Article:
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Synopsis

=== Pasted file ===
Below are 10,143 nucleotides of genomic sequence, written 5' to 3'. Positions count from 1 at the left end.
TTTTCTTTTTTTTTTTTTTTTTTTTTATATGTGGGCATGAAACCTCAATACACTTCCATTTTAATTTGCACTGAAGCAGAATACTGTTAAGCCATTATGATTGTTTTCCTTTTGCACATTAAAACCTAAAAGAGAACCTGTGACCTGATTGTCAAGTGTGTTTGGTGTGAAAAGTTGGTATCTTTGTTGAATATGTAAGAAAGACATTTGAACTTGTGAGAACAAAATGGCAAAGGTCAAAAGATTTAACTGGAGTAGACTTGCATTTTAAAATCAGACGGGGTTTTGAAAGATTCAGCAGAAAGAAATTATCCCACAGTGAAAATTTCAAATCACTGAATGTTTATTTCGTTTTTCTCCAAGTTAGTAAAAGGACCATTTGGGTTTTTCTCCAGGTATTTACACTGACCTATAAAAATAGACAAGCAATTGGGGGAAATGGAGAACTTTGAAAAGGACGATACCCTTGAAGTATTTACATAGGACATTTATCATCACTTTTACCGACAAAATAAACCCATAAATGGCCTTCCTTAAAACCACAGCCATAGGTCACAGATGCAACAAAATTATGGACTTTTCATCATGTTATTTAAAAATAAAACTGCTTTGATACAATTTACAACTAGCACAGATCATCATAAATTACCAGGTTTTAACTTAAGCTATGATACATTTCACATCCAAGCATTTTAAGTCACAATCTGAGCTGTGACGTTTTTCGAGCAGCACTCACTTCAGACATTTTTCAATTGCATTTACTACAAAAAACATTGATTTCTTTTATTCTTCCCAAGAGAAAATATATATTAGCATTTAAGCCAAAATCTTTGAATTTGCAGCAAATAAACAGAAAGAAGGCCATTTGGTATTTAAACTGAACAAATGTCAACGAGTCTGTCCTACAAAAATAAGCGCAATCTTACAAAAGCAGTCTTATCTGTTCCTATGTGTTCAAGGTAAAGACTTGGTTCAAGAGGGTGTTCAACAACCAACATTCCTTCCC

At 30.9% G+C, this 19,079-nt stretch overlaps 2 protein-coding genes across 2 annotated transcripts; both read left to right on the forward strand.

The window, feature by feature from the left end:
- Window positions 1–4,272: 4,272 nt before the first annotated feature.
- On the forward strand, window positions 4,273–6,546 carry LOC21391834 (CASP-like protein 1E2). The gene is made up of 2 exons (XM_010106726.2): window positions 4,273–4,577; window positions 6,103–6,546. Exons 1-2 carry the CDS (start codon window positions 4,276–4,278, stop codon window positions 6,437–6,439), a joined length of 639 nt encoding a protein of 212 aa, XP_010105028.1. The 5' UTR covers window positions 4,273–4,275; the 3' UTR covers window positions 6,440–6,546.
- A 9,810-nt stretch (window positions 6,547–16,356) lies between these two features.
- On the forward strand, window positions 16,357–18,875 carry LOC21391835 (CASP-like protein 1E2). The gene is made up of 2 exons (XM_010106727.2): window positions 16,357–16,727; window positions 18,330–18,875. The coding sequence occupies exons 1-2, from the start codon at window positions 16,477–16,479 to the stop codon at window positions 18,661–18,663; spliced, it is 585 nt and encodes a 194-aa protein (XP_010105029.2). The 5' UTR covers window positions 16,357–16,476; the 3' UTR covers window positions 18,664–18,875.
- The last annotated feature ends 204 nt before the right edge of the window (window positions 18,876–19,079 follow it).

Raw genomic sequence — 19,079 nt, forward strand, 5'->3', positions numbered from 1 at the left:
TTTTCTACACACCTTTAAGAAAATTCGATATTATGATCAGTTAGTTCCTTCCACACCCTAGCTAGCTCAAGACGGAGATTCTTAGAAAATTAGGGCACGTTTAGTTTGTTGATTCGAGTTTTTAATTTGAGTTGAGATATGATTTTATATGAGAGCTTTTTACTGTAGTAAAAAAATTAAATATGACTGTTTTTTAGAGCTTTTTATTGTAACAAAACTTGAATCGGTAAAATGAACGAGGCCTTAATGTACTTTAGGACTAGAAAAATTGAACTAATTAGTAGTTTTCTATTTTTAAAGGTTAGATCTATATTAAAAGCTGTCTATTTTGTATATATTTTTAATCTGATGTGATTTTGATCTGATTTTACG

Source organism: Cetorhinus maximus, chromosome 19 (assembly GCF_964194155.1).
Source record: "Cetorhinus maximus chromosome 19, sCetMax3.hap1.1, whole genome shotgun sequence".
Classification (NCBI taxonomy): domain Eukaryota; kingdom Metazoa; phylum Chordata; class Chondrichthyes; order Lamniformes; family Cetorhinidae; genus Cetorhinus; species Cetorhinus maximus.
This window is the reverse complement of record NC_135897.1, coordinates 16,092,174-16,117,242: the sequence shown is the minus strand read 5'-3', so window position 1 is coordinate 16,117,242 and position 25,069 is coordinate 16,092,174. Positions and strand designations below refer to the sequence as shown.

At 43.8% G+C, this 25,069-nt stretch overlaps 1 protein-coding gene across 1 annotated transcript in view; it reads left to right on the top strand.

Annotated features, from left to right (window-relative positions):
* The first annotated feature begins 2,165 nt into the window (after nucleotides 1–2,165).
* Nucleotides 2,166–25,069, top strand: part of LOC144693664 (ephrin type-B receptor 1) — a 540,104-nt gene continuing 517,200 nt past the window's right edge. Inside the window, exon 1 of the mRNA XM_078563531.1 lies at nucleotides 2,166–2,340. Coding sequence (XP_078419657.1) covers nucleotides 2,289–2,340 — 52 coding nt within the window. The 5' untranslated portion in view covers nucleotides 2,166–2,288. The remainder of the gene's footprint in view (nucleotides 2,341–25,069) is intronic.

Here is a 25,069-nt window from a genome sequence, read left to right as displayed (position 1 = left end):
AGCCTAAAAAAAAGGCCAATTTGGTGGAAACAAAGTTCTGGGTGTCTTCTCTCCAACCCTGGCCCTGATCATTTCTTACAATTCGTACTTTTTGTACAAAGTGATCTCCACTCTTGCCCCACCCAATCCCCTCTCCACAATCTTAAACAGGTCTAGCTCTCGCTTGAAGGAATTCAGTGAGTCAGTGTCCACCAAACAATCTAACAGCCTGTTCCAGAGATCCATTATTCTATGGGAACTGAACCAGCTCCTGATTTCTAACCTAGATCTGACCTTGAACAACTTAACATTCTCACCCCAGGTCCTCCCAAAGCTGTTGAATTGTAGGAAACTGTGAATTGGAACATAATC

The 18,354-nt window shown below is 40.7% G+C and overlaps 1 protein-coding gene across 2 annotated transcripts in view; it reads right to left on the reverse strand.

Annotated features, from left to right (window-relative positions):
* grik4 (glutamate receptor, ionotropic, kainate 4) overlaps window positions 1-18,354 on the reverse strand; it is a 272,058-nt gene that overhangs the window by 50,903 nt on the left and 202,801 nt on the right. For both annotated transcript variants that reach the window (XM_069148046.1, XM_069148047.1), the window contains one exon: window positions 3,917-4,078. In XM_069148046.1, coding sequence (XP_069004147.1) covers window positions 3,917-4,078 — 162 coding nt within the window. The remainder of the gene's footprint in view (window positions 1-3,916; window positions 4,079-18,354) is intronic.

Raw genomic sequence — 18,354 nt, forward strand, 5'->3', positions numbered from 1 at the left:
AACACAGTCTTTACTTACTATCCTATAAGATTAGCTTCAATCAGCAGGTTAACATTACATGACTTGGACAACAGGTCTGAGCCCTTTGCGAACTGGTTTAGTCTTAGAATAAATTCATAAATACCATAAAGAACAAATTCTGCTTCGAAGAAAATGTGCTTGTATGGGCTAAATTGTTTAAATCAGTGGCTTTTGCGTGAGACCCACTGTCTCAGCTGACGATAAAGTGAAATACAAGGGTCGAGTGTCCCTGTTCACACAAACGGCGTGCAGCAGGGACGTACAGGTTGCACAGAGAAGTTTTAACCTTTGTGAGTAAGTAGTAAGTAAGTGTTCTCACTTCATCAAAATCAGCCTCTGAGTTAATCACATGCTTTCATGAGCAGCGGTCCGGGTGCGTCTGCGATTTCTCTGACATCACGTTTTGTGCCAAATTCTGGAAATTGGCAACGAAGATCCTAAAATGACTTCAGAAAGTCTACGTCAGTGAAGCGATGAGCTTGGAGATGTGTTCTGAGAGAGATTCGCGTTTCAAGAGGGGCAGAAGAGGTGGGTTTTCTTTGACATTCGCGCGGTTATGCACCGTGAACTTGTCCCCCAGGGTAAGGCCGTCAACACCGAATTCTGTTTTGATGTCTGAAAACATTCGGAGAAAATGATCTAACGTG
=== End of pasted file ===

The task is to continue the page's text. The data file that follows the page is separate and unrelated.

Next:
Street outreach workers comb public places such as parks, vacant lots, and abandoned waterfronts to search for young people who are living out in public spaces, if not always in the public eye. Street Kids opens a window to the largely hidden world of street youth, drawing on their detailed and compelling narratives to give new insight into the experiences of youth homelessness and youth outreach. Kristina Gibson argues that the enforcement of quality of life ordinances in New York City has spurred hyper-mobility amongst the city's street youth population and has serious implications for social work with homeless youth. Youth in motion have become socially invisible and marginalized from public spaces where social workers traditionally contact them, jeopardizing their access to the already limited opportunities to escape street life. The culmination of a multi-year ethnographic investigation into the lives of street outreach workers and 'their kids' on the streets of New York City, Street Kids illustrates the critical role that public space regulations and policing play in shaping the experience of youth homelessness and the effectiveness of street outreach.

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